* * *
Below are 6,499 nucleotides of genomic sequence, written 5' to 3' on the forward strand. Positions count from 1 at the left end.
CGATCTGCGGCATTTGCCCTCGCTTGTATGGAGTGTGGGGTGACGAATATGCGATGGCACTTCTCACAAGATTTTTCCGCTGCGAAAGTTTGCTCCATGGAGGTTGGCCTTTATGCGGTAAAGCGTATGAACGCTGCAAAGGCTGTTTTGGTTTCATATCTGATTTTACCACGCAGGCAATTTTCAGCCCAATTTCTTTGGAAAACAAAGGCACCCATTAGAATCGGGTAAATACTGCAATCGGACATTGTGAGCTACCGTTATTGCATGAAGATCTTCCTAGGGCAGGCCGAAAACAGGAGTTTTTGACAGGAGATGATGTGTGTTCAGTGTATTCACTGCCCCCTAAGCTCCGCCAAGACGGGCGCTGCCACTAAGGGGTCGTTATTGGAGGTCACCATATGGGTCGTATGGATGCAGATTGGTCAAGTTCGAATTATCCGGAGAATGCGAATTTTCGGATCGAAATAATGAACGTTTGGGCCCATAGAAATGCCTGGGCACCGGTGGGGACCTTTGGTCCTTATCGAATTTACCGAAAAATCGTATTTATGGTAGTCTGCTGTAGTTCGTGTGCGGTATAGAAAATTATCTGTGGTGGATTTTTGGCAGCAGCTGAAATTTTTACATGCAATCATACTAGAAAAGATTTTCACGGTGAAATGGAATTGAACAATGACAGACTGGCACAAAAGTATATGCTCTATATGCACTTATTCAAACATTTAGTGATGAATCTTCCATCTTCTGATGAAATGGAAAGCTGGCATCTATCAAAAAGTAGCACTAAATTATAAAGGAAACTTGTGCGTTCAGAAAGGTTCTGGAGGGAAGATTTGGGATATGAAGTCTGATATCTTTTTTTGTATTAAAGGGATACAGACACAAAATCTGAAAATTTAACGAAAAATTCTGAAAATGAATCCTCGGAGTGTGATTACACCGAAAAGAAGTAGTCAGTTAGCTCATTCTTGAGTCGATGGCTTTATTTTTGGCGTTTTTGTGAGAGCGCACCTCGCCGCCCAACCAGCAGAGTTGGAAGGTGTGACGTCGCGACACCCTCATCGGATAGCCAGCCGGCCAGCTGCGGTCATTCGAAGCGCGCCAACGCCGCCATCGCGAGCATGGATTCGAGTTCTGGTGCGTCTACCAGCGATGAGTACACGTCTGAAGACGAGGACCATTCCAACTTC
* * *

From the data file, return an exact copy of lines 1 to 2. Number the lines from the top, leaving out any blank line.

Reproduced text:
Below are 6,499 nucleotides of genomic sequence, written 5' to 3' on the forward strand. Positions count from 1 at the left end.
CGATCTGCGGCATTTGCCCTCGCTTGTATGGAGTGTGGGGTGACGAATATGCGATGGCACTTCTCACAAGATTTTTCCGCTGCGAAAGTTTGCTCCATGGAGGTTGGCCTTTATGCGGTAAAGCGTATGAACGCTGCAAAGGCTGTTTTGGTTTCATATCTGATTTTACCACGCAGGCAATTTTCAGCCCAATTTCTTTGGAAAACAAAGGCACCCATTAGAATCGGGTAAATACTGCAATCGGACATTGTGAGCTACCGTTATTGCATGAAGATCTTCCTAGGGCAGGCCGAAAACAGGAGTTTTTGACAGGAGATGATGTGTGTTCAGTGTATTCACTGCCCCCTAAGCTCCGCCAAGACGGGCGCTGCCACTAAGGGGTCGTTATTGGAGGTCACCATATGGGTCGTATGGATGCAGATTGGTCAAGTTCGAATTATCCGGAGAATGCGAATTTTCGGATCGAAATAATGAACGTTTGGGCCCATAGAAATGCCTGGGCACCGGTGGGGACCTTTGGTCCTTATCGAATTTACCGAAAAATCGTATTTATGGTAGTCTGCTGTAGTTCGTGTGCGGTATAGAAAATTATCTGTGGTGGATTTTTGGCAGCAGCTGAAATTTTTACATGCAATCATACTAGAAAAGATTTTCACGGTGAAATGGAATTGAACAATGACAGACTGGCACAAAAGTATATGCTCTATATGCACTTATTCAAACATTTAGTGATGAATCTTCCATCTTCTGATGAAATGGAAAGCTGGCATCTATCAAAAAGTAGCACTAAATTATAAAGGAAACTTGTGCGTTCAGAAAGGTTCTGGAGGGAAGATTTGGGATATGAAGTCTGATATCTTTTTTTGTATTAAAGGGATACAGACACAAAATCTGAAAATTTAACGAAAAATTCTGAAAATGAATCCTCGGAGTGTGATTACACCGAAAAGAAGTAGTCAGTTAGCTCATTCTTGAGTCGATGGCTTTATTTTTGGCGTTTTTGTGAGAGCGCACCTCGCCGCCCAACCAGCAGAGTTGGAAGGTGTGACGTCGCGACACCCTCATCGGATAGCCAGCCGGCCAGCTGCGGTCATTCGAAGCGCGCCAACGCCGCCATCGCGAGCATGGATTCGAGTTCTGGTGCGTCTACCAGCGATGAGTACACGTCTGAAGACGAGGACCATTCCAACTTC